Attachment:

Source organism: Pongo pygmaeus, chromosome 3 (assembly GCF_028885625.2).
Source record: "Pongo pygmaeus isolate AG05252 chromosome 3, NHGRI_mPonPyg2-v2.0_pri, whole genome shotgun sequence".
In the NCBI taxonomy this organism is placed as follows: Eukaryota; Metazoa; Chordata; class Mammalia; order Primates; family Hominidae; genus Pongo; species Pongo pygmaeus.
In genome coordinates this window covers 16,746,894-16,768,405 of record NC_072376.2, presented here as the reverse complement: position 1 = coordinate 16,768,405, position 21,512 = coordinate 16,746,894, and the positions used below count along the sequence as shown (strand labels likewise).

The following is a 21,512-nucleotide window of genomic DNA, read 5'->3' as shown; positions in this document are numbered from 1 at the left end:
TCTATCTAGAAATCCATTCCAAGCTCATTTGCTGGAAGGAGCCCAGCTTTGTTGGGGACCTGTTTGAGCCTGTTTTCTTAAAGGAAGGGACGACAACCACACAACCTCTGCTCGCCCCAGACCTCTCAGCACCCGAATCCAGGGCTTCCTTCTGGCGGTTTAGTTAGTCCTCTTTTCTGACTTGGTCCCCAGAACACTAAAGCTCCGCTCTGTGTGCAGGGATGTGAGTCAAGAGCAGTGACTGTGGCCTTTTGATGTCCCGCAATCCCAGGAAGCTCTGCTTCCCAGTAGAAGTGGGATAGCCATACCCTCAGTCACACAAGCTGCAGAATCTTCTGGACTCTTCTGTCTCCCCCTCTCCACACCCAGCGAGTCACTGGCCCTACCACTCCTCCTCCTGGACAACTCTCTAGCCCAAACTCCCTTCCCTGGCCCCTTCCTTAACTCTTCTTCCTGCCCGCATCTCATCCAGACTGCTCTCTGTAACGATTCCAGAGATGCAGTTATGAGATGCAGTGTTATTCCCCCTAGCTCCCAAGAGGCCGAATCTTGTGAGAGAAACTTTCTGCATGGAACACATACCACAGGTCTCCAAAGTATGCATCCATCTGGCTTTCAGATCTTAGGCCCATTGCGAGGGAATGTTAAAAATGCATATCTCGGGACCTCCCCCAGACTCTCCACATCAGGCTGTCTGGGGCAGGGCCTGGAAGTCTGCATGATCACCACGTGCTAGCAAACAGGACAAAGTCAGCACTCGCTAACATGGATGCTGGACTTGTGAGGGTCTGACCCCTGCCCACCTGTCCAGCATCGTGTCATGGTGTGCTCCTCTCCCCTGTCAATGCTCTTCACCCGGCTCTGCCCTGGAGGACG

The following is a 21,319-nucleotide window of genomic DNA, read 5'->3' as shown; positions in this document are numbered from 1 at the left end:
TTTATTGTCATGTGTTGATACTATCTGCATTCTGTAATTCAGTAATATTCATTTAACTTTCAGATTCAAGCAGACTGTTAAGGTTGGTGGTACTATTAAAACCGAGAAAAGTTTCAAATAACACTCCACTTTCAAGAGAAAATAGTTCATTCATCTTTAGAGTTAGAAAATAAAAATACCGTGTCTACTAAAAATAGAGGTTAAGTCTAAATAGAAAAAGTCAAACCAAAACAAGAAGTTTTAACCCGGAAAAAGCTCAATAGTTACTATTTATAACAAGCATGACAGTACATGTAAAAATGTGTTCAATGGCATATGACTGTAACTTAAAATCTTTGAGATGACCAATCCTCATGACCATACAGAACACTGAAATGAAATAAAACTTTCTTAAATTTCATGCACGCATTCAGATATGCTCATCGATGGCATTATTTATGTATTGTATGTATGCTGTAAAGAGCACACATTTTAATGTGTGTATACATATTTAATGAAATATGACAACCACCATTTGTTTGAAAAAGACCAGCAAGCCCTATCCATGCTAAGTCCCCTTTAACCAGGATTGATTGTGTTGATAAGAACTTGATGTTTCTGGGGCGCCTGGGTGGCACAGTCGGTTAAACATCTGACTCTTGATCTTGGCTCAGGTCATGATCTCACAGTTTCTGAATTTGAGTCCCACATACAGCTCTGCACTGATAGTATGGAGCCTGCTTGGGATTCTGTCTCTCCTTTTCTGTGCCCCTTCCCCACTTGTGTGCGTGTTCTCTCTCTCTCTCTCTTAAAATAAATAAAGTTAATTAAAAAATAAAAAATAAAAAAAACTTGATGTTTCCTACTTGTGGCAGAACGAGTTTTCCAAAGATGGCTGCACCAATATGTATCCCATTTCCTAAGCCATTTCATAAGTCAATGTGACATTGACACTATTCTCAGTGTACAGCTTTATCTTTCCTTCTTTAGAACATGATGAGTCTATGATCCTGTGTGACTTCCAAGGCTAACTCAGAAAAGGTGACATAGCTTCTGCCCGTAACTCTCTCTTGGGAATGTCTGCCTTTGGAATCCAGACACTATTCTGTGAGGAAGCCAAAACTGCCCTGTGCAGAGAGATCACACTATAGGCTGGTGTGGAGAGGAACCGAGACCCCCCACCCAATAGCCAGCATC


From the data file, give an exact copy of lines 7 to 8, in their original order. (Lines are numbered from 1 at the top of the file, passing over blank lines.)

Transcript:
The following is a 21,319-nucleotide window of genomic DNA, read 5'->3' as shown; positions in this document are numbered from 1 at the left end:
TTTATTGTCATGTGTTGATACTATCTGCATTCTGTAATTCAGTAATATTCATTTAACTTTCAGATTCAAGCAGACTGTTAAGGTTGGTGGTACTATTAAAACCGAGAAAAGTTTCAAATAACACTCCACTTTCAAGAGAAAATAGTTCATTCATCTTTAGAGTTAGAAAATAAAAATACCGTGTCTACTAAAAATAGAGGTTAAGTCTAAATAGAAAAAGTCAAACCAAAACAAGAAGTTTTAACCCGGAAAAAGCTCAATAGTTACTATTTATAACAAGCATGACAGTACATGTAAAAATGTGTTCAATGGCATATGACTGTAACTTAAAATCTTTGAGATGACCAATCCTCATGACCATACAGAACACTGAAATGAAATAAAACTTTCTTAAATTTCATGCACGCATTCAGATATGCTCATCGATGGCATTATTTATGTATTGTATGTATGCTGTAAAGAGCACACATTTTAATGTGTGTATACATATTTAATGAAATATGACAACCACCATTTGTTTGAAAAAGACCAGCAAGCCCTATCCATGCTAAGTCCCCTTTAACCAGGATTGATTGTGTTGATAAGAACTTGATGTTTCTGGGGCGCCTGGGTGGCACAGTCGGTTAAACATCTGACTCTTGATCTTGGCTCAGGTCATGATCTCACAGTTTCTGAATTTGAGTCCCACATACAGCTCTGCACTGATAGTATGGAGCCTGCTTGGGATTCTGTCTCTCCTTTTCTGTGCCCCTTCCCCACTTGTGTGCGTGTTCTCTCTCTCTCTCTCTTAAAATAAATAAAGTTAATTAAAAAATAAAAAATAAAAAAAACTTGATGTTTCCTACTTGTGGCAGAACGAGTTTTCCAAAGATGGCTGCACCAATATGTATCCCATTTCCTAAGCCATTTCATAAGTCAATGTGACATTGACACTATTCTCAGTGTACAGCTTTATCTTTCCTTCTTTAGAACATGATGAGTCTATGATCCTGTGTGACTTCCAAGGCTAACTCAGAAAAGGTGACATAGCTTCTGCCCGTAACTCTCTCTTGGGAATGTCTGCCTTTGGAATCCAGACACTATTCTGTGAGGAAGCCAAAACTGCCCTGTGCAGAGAGATCACACTATAGGCTGGTGTGGAGAGGAACCGAGACCCCCCACCCAATAGCCAGCATC